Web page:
Nav: Home

First look: Chang'e lunar landing site

February 06, 2019

On Jan. 3, 2019, the Chinese spacecraft Chang'e 4 safely landed on the floor of the Moon's Von Kármán crater (186 kilometer diameter, 116 miles). Four weeks later (Jan. 30, 2019), as NASA's Lunar Reconnaissance Orbiter approached the crater from the east, it rolled 70 degrees to the west to snap this spectacular view looking across the floor toward the west wall. Because LRO was 330 kilometers (205 miles) to the east of the landing site, the Chang'e 4 lander is only about two pixels across (bright spot between the two arrows), and the small rover is not detectable. The massive mountain range in the background is the west wall of Von Kármán crater, rising more than 3,000 meters (9,850 feet) above the floor.
-end-


NASA/Goddard Space Flight Center

Related Crater Articles:

Impact crater data analysis of Ryugu asteroid illuminates complicated geological history
Analysis of the impact craters on Ryugu using the spacecraft Hayabusa2's remote sensing image data has illuminated the geological history of the Near-Earth asteroid and revealed 77 craters.
Wolfe Creek Crater younger than previously thought
Wolfe Creek Crater, one of the world's largest meteorite craters, is much younger than previously thought.
Karla crater confirmed to be an impact structure
The Karla crater, one of the about 150 large impact structures on Earth, is situated near the border of the Republic of Tatarstan and Chuvash Republic, about 163 kilometers from Kazan Federal University.
ASU researchers study largest impact crater in the US, buried for 35 million years
About 35 million years ago, an asteroid hit the ocean off the East Coast of North America.
Mass anomaly detected under the moon's largest crater
A mysterious large mass of material has been discovered beneath the largest crater in our solar system -- the Moon's South Pole-Aitken basin -- and may contain metal from the asteroid that crashed into the Moon and formed the crater, according to a Baylor University study.
NASA finds possible second impact crater under Greenland ice
A NASA glaciologist has discovered a possible second impact crater buried under more than a mile of ice in northwest Greenland.
Chang'e 4 Rover comes into view
The Lunar Reconnaissance Orbiter got a closer look at Chang'e 4 on the lunar far side.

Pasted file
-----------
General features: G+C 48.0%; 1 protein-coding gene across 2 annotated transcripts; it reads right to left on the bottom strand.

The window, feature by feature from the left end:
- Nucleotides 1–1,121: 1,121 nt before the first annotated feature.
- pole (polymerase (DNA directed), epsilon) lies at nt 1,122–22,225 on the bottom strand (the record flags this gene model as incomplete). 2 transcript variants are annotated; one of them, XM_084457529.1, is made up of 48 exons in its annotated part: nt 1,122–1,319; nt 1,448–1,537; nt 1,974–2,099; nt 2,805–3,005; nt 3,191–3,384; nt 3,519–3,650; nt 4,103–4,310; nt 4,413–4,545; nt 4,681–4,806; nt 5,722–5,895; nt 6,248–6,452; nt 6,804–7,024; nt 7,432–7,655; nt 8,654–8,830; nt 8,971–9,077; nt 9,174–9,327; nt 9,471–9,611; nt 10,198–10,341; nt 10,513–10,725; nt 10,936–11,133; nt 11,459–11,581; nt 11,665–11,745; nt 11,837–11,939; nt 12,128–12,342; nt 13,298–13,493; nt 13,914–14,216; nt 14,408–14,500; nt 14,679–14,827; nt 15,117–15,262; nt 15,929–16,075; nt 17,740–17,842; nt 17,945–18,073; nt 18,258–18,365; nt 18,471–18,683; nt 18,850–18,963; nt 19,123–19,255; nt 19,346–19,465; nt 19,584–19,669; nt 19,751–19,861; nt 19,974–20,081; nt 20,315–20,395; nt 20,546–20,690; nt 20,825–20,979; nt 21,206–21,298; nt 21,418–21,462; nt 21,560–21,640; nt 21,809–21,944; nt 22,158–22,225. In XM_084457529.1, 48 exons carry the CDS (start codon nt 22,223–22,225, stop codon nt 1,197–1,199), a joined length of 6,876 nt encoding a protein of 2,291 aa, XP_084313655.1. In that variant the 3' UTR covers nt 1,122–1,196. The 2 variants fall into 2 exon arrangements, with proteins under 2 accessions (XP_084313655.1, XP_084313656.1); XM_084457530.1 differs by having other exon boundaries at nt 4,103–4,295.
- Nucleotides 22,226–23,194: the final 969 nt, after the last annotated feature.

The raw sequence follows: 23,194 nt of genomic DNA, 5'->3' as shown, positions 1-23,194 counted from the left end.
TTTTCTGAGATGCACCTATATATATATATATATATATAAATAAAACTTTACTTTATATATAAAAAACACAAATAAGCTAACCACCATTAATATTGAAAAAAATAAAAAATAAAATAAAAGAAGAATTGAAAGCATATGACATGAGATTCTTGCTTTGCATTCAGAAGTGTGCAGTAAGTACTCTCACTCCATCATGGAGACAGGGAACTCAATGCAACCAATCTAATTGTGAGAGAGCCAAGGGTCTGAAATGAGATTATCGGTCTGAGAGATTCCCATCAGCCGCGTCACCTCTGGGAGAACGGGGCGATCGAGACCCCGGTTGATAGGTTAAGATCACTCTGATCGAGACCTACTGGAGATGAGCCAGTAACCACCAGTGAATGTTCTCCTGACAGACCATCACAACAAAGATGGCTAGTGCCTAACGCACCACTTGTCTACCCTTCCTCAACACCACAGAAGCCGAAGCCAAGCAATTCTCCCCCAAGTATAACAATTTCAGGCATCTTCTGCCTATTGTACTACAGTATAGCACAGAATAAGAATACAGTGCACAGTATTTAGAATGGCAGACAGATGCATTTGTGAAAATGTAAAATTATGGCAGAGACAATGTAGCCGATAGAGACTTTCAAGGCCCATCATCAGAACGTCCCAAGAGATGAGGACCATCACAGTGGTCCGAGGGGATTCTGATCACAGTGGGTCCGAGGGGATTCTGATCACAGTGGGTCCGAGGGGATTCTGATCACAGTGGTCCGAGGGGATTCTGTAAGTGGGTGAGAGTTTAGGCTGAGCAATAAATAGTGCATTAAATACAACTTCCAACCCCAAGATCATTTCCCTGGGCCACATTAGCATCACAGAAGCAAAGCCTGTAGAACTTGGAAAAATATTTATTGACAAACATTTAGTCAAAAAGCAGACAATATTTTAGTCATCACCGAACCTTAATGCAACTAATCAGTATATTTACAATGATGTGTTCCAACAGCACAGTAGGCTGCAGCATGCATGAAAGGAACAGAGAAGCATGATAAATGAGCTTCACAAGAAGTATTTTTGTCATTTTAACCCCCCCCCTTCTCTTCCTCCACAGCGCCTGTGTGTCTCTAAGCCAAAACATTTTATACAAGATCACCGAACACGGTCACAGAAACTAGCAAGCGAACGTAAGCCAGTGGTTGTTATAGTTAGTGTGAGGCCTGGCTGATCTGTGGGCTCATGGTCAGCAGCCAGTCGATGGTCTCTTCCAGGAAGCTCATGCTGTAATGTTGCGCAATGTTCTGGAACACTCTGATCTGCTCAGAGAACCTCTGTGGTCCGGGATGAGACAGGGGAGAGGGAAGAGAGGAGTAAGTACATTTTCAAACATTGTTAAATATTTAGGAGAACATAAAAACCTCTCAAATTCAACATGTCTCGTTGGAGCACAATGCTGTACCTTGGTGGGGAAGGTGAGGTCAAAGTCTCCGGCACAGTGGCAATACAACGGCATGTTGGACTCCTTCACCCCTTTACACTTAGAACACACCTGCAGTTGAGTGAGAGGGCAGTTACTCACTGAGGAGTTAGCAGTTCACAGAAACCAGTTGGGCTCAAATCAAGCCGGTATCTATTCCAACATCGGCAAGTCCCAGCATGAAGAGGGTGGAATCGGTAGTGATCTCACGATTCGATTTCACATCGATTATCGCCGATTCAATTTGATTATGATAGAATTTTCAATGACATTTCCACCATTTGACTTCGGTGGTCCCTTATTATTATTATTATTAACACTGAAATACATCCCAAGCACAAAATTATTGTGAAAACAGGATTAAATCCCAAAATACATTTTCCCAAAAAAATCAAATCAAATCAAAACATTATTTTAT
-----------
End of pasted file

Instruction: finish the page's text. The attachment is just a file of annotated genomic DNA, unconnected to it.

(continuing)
First look: Chang'e lunar landing site
On Jan. 30, NASA's Lunar Reconnaissance Orbiter caught views of the Chinese Chang'e 4 lander on the floor of the Moon's Von Kármán crater.
Curiosity's first attempt at gravimetry advances martian geology
By cleverly repurposing a device onboard Curiosity normally used to detect the rover's movements on Mars to measure slight variations in gravitational fields instead, researchers have refined the understanding of how Gale crater and the mountain at its center formed.
Sunset crater, San Francisco volcanic field
The San Francisco Volcanic Field is a 4,700 square kilometers (1,800 square miles) area in the southern boundary of the Colorado Plateau.
More Crater News and Crater Current Events

Top Science Podcasts

We have hand picked the top science podcasts of 2019.
Now Playing: TED Radio Hour

In & Out Of Love
We think of love as a mysterious, unknowable force. Something that happens to us. But what if we could control it? This hour, TED speakers on whether we can decide to fall in — and out of — love. Guests include writer Mandy Len Catron, biological anthropologist Helen Fisher, musician Dessa, One Love CEO Katie Hood, and psychologist Guy Winch.
Now Playing: Science for the People

#543 Give a Nerd a Gift
Yup, you guessed it... it's Science for the People's annual holiday episode that helps you figure out what sciency books and gifts to get that special nerd on your list. Or maybe you're looking to build up your reading list for the holiday break and a geeky Christmas sweater to wear to an upcoming party. Returning are pop-science power-readers John Dupuis and Joanne Manaster to dish on the best science books they read this past year. And Rachelle Saunders and Bethany Brookshire squee in delight over some truly delightful science-themed non-book objects for those whose bookshelves are already full. Since...
Now Playing: Radiolab

An Announcement from Radiolab